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Tell Your Children

Tell Your Children

Explaining the war -- and Passover -- to a six-year-old.

by

My beloved Caleb,

When you were six months old, I thought you were about as terrific as any child could be and found myself wishing you could stay that age forever. I was resigned to the fact that as you grew older, you would inevitably become a little less appealing and a little more aggravating.

But it hasn't worked out that way. Even though you're a big boy now -- six years old -- you're still the most terrific child I know. Oh, sure, you can be exasperating at times: Mama and I were ready to tear our hair out, for example, when for seven straight weeks of swimming lessons last summer, you refused to even get in the water. Like every child, you occasionally misbehave, or speak disrespectfully, or throw a minor fit when you don't get your way. But on the whole, you're a joy to be with -- cheerful, bright, enthusiastic.

And funny, too. You told me a few months ago that you plan to live in our house even after you get married. "Where will you sleep?" I asked. "In my room," you answered. "And where will your wife sleep?" "In the top bunk."

These days, Caleb, I often marvel at how grown you seem. The chubby toddler I remember has given way to a lean young fellow with a competitive streak and a mind of his own. When I took you and Mama to the airport in February for your trip to Disneyworld with Grandma Weller, I watched you stride into the terminal, suitcase in hand, and was struck by what a seasoned little traveler you'd become.

Yet in other ways, you're still so innocent: When you packed that suitcase for the trip to Florida, the first thing that went in was your favorite stuffed animal -- Peter Rabbit.

I'm in no hurry to dispel your innocence, but I know that the world outside won't stay outside forever. My power to shelter you from the worst of what's out there is gradually decreasing; your awareness of human evil and suffering are slowly on the rise. I want to prepare you for the ugliness and injustice that you are bound to encounter as you make your way in the world -- prepare you not just to recognize that such things exist but to understand that you have a duty to combat them.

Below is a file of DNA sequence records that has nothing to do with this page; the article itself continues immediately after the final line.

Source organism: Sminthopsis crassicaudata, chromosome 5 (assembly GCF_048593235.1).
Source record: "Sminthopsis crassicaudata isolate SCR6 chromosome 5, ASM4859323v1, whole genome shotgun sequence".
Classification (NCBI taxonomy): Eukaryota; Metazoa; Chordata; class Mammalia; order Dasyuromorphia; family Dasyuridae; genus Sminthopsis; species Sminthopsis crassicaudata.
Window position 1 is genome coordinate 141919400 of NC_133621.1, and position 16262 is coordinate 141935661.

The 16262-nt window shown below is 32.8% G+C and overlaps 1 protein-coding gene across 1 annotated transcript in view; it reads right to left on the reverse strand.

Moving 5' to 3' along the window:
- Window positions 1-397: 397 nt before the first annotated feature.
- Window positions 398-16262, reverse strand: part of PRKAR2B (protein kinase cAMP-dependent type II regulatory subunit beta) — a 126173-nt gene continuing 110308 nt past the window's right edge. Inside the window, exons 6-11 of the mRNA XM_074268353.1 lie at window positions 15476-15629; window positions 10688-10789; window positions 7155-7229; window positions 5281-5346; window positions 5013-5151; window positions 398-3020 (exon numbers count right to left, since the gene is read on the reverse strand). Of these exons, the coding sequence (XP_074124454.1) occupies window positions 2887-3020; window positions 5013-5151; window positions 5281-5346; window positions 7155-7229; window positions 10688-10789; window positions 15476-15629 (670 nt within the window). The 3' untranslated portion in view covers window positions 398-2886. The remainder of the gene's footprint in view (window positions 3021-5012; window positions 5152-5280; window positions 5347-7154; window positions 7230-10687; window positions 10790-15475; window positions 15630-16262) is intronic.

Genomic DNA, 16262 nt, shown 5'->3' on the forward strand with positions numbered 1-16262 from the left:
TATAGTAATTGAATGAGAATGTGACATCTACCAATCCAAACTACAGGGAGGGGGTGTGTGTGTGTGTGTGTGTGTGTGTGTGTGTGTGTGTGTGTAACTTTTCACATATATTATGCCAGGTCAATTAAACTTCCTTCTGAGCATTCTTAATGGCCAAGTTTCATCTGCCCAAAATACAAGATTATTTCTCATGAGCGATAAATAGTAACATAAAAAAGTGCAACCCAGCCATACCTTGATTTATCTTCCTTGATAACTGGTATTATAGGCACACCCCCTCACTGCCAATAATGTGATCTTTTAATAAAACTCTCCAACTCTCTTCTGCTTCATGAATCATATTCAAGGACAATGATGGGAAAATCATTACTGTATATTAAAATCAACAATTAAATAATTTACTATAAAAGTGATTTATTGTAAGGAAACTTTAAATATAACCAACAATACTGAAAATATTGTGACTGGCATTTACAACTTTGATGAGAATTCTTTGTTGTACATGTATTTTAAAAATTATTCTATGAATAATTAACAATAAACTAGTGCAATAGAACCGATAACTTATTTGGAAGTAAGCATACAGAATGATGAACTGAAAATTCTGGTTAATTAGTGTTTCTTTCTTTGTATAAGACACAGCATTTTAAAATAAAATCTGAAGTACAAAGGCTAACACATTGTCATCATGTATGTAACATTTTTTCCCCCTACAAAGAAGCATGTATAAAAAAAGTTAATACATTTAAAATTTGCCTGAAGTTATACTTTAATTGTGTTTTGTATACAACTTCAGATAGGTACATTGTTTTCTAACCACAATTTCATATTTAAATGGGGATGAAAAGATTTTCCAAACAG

We talked about the war in Iraq the other day. I explained to you that the ruler of that country is an extremely cruel man who for a very long time has been killing and hurting many people -- including even children your age and younger -- and that the United States was now leading a war to stop him. War can be very terrible and frightening, I told you, but it would be more terrible and frightening if we did nothing to stop the cruel man.

"Imagine how you would feel," I suggested, "if somebody were hurting you very badly -- hurting you so badly that you were crying -- and everyone else just watched and did nothing to stop him." That is a very simple way to frame the case for war in Iraq, Caleb, but you'd be surprised how many adults cannot seem to grasp it.

Fortunately, the idea that the persecution of innocents demands a response is one with which you are already familiar.

When victims are suffering, those who can rescue them have an obligation to do so.

In kindergarten right now, you and your classmates are preparing for Passover. You are learning about the bitter enslavement of the Israelites and the cruelty of the Egyptians, and about the great leader named Moses, who refused to look the other way when he came across acts of injustice. Once again you are hearing the story of Shifra and Puah, the Hebrew midwives who bravely defied Pharaoh's command to drown every newborn Hebrew boy.

The lesson I hope you are gradually internalizing is that when victims are suffering, those who can rescue them have an obligation to do so. "Do not stand aloof from the blood of your neighbor," commands the Bible in Leviticus 19:16. When someone is in a desperate predicament, you must help if you can. And sometimes the only way to help is through fighting and bloodshed. Awful as war is, the alternative can be even worse.

The truth is, Caleb, if it weren't for war, you would not exist. In the spring of 1945, your father's father was near death in a Nazi concentration camp; he survived and was liberated thanks to the bombs and bullets of the Allies, who managed to destroy Hitler before Hitler managed to destroy every last Jew in Europe. Men with guns saved your family from extinction. Never forget that.

In a few days we'll be sitting down to the Passover Seder, and I look forward to hearing you explain the meaning of the ancient rituals. We eat bitter herbs, you'll tell me, to recall the bitter bondage of our ancestors. We dip a vegetable in salt water to remind ourselves of their tears. We eat dry, unleavened matzah, because it was the bread of their affliction.

We live today in freedom and comfort, but there are so many in this world who know only bondage and tears. Don't close your eyes and ears to them, Caleb. Train yourself to care about those who are being hurt. And never forget: Evil men triumph when good men do nothing.

All my love,
Papa

 

Published: January 21, 2013


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Visitor Comments: 2

(2) Jo McLean, March 22, 2004 12:00 AM

Love, the greatest commandment

Even an adult can understand this. Thanx so much for sharing.

(1) Beth, April 8, 2003 12:00 AM

well written story

thank you for sharing the story with all of us. It was well written and worth telling

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